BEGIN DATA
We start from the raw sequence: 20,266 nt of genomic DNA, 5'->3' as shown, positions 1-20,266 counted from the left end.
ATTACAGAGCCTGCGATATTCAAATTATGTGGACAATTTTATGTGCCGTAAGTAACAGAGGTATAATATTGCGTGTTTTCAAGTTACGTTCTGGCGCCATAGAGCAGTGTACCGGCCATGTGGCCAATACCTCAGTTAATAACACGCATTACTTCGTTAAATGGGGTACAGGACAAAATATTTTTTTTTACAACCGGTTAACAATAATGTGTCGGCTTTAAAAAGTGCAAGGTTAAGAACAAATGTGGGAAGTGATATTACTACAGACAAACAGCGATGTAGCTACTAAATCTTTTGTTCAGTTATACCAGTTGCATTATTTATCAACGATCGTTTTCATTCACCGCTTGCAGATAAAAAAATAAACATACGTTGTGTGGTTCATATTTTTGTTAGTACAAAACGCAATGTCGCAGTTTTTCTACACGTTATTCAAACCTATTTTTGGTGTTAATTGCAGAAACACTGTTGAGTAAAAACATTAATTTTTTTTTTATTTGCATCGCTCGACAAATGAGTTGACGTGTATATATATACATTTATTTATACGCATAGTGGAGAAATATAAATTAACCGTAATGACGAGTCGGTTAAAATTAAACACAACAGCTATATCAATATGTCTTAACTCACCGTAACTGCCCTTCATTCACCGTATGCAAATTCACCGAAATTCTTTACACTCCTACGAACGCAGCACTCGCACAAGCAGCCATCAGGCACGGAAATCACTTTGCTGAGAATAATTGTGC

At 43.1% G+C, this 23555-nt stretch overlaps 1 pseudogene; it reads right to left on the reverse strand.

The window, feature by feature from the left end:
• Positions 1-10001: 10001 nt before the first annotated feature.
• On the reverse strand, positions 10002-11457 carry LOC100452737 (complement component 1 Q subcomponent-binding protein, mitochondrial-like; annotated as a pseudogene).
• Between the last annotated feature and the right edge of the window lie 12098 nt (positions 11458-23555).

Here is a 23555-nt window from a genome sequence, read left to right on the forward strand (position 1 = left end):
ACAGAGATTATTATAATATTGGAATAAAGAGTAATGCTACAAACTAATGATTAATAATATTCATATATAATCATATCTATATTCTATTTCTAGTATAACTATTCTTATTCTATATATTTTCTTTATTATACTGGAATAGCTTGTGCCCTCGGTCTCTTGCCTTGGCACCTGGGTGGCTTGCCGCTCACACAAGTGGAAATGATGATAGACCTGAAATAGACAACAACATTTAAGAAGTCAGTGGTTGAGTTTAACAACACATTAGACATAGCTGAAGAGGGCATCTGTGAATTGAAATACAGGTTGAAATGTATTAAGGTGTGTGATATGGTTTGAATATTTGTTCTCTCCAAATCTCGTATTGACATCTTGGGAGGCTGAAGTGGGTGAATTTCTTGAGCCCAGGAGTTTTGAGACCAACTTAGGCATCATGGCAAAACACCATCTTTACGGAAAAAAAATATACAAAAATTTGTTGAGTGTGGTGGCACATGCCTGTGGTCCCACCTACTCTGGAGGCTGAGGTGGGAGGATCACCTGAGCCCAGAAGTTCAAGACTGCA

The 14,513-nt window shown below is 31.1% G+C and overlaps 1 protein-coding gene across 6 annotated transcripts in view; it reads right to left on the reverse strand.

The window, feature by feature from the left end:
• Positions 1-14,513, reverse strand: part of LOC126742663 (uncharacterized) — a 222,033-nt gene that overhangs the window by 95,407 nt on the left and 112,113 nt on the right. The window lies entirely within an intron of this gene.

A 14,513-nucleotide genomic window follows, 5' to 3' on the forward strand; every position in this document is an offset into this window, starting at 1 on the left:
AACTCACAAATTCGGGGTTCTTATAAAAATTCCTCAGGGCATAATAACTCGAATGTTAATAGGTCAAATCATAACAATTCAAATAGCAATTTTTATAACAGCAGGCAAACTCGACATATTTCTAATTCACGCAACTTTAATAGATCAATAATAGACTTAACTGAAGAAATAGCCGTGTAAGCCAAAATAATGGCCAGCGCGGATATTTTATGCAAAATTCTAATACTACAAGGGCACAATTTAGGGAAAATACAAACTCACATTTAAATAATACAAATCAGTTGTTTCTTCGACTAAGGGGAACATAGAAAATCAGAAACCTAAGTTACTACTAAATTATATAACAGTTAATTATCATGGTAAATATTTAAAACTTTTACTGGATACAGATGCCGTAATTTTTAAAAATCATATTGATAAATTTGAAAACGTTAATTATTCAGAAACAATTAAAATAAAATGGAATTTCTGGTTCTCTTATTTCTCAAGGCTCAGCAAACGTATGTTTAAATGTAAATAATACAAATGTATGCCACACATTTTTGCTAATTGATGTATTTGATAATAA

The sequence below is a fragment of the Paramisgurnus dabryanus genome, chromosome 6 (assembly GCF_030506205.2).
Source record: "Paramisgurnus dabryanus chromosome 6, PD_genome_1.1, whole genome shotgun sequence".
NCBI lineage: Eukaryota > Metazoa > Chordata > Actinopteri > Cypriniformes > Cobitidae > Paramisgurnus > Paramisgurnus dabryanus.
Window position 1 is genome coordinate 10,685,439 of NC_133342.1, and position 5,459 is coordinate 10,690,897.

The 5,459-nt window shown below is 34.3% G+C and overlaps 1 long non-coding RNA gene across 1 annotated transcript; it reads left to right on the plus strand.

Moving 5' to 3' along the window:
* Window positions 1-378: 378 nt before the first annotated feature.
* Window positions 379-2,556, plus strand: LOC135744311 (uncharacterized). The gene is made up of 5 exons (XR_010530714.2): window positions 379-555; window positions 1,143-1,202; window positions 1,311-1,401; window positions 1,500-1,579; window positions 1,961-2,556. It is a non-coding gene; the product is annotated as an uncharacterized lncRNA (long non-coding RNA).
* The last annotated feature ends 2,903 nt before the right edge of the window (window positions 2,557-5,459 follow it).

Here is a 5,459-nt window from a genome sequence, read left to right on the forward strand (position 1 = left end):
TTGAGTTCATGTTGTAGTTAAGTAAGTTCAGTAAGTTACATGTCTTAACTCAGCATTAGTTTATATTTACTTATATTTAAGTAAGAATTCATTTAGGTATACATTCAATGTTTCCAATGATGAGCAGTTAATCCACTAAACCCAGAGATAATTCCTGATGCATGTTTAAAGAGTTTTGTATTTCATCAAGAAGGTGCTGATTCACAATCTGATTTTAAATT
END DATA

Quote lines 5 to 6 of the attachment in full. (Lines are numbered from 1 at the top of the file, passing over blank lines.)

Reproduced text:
• Positions 1-10001: 10001 nt before the first annotated feature.
• On the reverse strand, positions 10002-11457 carry LOC100452737 (complement component 1 Q subcomponent-binding protein, mitochondrial-like; annotated as a pseudogene).